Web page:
G&L's latest neck construction is the result of intensive research and
development, using our latest Computer Aided Design (CAD) efforts,
Computer Numerically Controlled (CNC) technology, special diagnostic
functions of our Plek Pro machine, and of course, the skilled hands, eyes
and ears of our craftsmen.
Our latest construction methodology uses a one piece neck blank with
the truss rod installed underneath the fingerboard. In the case
of an all-maple neck, a layer of the maple neck blank is sliced
off, and this slice becomes the fingerboard, ensuring a consistent
appearance of a solid, one-piece maple neck.
Truss rod technology has evolved over the years, and G&L has carefully
studied design options before finalizing its latest design. This contemporary design incorporates a secondary, flat-sided rod which bows away from
primary rod. Unlike a vintage truss rod, this design does not
compress the neck longitudinally in order to function; compression contributes to distortion of the fingerboard curvature. Operation
is both fluid and accurate with the articulation of the neck,
the "relief", being very consistent across the length
of the neck. Unlike
similar rods available today, G&L's rod has an additional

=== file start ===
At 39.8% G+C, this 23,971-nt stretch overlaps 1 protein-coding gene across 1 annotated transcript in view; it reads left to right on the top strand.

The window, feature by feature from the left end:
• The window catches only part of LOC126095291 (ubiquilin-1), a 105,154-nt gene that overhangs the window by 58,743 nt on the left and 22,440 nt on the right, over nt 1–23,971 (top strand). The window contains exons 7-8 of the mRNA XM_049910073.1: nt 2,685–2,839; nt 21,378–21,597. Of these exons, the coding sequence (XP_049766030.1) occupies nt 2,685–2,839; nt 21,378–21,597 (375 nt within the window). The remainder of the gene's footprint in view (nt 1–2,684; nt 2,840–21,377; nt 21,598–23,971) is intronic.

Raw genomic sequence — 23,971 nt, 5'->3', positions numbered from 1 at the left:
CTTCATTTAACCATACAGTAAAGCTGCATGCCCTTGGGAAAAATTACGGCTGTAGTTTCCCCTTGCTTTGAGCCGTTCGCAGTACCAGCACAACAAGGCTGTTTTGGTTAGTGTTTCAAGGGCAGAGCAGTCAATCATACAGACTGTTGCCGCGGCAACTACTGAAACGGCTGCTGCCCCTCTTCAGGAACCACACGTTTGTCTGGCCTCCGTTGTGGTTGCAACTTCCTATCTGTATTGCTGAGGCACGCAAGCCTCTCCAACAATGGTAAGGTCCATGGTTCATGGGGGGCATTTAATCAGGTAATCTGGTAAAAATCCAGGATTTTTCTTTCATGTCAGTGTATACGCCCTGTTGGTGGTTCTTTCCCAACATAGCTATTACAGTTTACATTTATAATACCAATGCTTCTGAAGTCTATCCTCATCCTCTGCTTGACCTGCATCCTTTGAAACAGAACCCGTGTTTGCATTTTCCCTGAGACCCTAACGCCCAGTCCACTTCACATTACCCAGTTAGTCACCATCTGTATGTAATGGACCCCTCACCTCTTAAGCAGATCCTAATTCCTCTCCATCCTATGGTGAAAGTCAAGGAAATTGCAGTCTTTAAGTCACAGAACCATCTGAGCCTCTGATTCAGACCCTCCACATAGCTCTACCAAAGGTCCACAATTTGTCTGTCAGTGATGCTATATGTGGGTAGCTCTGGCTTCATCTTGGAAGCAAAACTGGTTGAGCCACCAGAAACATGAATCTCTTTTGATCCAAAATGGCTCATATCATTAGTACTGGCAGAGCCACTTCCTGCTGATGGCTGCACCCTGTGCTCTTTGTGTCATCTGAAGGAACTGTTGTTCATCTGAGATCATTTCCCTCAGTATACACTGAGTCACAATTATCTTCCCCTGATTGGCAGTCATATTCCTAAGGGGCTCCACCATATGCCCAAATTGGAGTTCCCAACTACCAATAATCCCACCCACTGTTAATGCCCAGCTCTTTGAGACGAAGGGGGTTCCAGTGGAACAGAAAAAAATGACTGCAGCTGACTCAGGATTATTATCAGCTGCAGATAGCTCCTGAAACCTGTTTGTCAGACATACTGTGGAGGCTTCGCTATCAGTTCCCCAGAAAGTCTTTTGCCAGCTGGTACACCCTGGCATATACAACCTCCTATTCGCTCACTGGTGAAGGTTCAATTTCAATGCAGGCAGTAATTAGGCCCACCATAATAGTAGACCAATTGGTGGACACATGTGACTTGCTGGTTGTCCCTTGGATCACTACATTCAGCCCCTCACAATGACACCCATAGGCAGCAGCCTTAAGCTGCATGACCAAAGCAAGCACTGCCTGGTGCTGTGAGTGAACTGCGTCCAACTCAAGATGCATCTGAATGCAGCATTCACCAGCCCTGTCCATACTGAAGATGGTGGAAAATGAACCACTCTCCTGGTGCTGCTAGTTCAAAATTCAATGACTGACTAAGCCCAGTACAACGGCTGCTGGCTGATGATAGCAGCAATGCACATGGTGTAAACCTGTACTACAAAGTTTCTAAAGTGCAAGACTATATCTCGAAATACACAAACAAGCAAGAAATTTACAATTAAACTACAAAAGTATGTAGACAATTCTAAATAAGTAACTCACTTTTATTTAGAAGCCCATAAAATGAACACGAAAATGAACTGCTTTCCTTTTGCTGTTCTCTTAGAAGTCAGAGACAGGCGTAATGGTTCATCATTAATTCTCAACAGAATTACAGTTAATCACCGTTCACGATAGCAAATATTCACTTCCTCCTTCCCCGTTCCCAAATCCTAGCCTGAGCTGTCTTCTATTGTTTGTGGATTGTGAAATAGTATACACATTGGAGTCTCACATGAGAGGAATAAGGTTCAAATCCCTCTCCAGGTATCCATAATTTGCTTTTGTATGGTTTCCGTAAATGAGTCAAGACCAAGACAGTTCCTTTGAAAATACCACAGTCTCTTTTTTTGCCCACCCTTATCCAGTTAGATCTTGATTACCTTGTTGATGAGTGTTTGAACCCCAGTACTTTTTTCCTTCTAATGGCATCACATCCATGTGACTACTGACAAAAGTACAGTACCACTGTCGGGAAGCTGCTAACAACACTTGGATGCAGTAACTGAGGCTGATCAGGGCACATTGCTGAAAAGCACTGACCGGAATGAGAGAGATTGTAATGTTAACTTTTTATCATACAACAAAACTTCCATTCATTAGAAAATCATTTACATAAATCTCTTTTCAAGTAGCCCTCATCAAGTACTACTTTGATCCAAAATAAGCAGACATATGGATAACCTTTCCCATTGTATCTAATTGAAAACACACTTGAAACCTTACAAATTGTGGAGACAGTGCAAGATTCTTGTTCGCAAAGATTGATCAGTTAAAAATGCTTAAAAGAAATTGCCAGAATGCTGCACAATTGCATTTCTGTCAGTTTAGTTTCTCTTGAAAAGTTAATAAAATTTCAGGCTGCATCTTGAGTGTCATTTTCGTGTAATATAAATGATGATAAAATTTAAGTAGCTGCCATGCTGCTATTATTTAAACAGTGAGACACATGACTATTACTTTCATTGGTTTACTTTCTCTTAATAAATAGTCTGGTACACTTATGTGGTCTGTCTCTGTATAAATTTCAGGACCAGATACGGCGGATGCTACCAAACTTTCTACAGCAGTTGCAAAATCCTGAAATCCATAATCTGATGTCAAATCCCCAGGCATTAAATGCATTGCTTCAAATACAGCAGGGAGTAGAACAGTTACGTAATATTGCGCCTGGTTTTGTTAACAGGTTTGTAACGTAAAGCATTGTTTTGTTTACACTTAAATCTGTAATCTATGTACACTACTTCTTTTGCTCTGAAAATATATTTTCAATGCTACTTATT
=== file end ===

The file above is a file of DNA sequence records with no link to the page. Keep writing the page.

anchor for the heel end of the neck, to help ensure long-term
stability and ensure that the rod will never shear through the
adjustment end of the neck. Finally, the channel for the rod is
also carefully designed to provide a snug fit for the rod while
ensuring free and complete articulation.
While we at G&L maintain great respect for the innovative bi-cut
design pioneered by our founder, Leo Fender, he would have expected
that we continue to improve G&L instruments to better serve
musicians. To fulfill this expectation, it means that we must
be unafraid to change something that we had once viewed as state-of-the-art.
However, there is but one certainty about state-of-the-art; it
changes as improvements are made.
Below: Presentation of the Bi-Cut design
Bi-Cut neck design was another revolutionary patent granted to
Leo and G&L. The traditional method of truss rod installation
involves routing out the back side of the neck, installing the
truss rod and covering the route with a rosewood stripe commonly
referred to as a skunk stripe. Alternatively, a traditional
installation puts the route for the truss rod from the face of
the neck, covering it with the fingerboard.
The Bi-Cut method involves cutting the neck blank in half longitudinally,
making a route on the inside, inserting the truss rod then gluing
the two halves together. The new completed neck blank is then
put in a Taylor press with approximately 350 pounds of pressure,
assuring a nearly invisible truss rod installation. The design
goal that the Bi-Cut method achieves is exceptional resistance
to warping and twisting, because the centrally located glue joint
is actually stronger than the wood on either side.